I'm always scouring London's streets for new trends, hunting for something zingy which can be interpreted in style. Alight to the repression of the LGBT community, it's so refreshing to see a gender neutral focus reflected in clothes. Not only is it sticking two fingers up to homophobic society, but with it buries the set-in-stone traditions of girls in pink, boys in blue.
Minimalist bloggers were a hint at what curve was to come in fashion. Blacks, navies and soft colours paired with wide-legged culottes and longline coats: it's effortless, yet the flow of the look seeps sophistication.
I personally prefer LC:M over LFW, as it's thrilling to see the menswear industry take off in a new direction. Eagerly waiting for a merge in clothes, Milan Fashion Week 2016 was really where I saw the breakthrough: Westwood's gender fluidity campaign. It was Vivienne who stated herself when she was going through her teens: "I thought I was turning into a boy - and it didn't bother me". The freedom that was showcased was not only admirable, but fun; toying with masculine trousers for girls and dresses on boys. If Vivienne's doing it, then it's a culture that will catch on quick.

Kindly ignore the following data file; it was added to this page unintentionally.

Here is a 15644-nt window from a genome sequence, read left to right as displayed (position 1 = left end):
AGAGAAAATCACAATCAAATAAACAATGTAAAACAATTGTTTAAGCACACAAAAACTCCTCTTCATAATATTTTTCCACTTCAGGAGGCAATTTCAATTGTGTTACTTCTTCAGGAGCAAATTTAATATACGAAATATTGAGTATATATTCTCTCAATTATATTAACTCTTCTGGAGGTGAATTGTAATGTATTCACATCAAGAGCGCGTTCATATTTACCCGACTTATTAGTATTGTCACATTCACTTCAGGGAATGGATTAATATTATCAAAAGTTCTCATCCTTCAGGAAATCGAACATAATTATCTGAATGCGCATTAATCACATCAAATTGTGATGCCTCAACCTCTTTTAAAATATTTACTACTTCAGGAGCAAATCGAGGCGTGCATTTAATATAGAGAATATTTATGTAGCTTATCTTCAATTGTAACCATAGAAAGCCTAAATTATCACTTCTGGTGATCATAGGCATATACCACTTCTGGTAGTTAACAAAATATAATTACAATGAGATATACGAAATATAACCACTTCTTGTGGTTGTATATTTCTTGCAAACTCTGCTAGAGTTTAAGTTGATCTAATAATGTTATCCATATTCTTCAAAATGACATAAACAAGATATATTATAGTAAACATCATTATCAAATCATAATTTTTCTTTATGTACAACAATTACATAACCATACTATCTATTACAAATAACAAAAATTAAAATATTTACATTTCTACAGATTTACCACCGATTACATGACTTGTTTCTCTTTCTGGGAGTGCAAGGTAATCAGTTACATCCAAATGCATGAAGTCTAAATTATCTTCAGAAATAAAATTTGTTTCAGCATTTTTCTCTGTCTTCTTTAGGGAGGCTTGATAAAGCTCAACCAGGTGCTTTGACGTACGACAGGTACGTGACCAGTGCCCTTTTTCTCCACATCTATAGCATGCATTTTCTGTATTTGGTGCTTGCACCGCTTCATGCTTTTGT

Young designer Charles Jeffrey, who I've adored for ages, is stamping his style with true anarchy in London. His Loverboy collection is breaktakingly fresh, swapping catwalks for sweaty testosterone club scenes. It's not just designers either. Zara has just launched a unisex line under their diffusion name. Androgyny is all around, and it's wonderful to see it kicking off.
Article by Dora Samantha Jagger for Kwaleö